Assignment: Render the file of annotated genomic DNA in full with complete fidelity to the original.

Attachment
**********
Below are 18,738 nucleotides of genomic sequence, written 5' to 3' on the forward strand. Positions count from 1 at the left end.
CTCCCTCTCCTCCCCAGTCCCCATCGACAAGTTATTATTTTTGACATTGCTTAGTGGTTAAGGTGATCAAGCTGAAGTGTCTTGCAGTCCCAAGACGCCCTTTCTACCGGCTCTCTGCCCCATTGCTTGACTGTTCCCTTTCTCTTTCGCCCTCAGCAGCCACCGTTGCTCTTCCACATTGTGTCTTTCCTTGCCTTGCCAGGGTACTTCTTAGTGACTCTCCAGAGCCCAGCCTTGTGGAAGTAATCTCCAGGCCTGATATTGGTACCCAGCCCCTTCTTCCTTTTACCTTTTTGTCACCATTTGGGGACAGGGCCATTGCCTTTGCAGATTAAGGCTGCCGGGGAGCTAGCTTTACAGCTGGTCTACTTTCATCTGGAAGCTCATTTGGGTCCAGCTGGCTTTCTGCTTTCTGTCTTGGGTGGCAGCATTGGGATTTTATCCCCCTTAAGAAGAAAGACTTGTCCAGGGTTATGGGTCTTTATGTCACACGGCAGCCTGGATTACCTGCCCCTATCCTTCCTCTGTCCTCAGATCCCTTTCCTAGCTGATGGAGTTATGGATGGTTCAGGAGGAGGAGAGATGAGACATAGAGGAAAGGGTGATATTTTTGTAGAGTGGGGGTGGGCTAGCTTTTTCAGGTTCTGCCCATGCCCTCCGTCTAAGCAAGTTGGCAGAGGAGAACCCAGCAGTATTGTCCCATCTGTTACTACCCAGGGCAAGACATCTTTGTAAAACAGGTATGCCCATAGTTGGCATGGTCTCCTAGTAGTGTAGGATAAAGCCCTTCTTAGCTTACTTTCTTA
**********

Below are 18,738 nucleotides of genomic sequence, written 5' to 3' on the forward strand. Positions count from 1 at the left end.
CTCCCTCTCCTCCCCAGTCCCCATCGACAAGTTATTATTTTTGACATTGCTTAGTGGTTAAGGTGATCAAGCTGAAGTGTCTTGCAGTCCCAAGACGCCCTTTCTACCGGCTCTCTGCCCCATTGCTTGACTGTTCCCTTTCTCTTTCGCCCTCAGCAGCCACCGTTGCTCTTCCACATTGTGTCTTTCCTTGCCTTGCCAGGGTACTTCTTAGTGACTCTCCAGAGCCCAGCCTTGTGGAAGTAATCTCCAGGCCTGATATTGGTACCCAGCCCCTTCTTCCTTTTACCTTTTTGTCACCATTTGGGGACAGGGCCATTGCCTTTGCAGATTAAGGCTGCCGGGGAGCTAGCTTTACAGCTGGTCTACTTTCATCTGGAAGCTCATTTGGGTCCAGCTGGCTTTCTGCTTTCTGTCTTGGGTGGCAGCATTGGGATTTTATCCCCCTTAAGAAGAAAGACTTGTCCAGGGTTATGGGTCTTTATGTCACACGGCAGCCTGGATTACCTGCCCCTATCCTTCCTCTGTCCTCAGATCCCTTTCCTAGCTGATGGAGTTATGGATGGTTCAGGAGGAGGAGAGATGAGACATAGAGGAAAGGGTGATATTTTTGTAGAGTGGGGGTGGGCTAGCTTTTTCAGGTTCTGCCCATGCCCTCCGTCTAAGCAAGTTGGCAGAGGAGAACCCAGCAGTATTGTCCCATCTGTTACTACCCAGGGCAAGACATCTTTGTAAAACAGGTATGCCCATAGTTGGCATGGTCTCCTAGTAGTGTAGGATAAAGCCCTTCTTAGCTTACTTTCTTA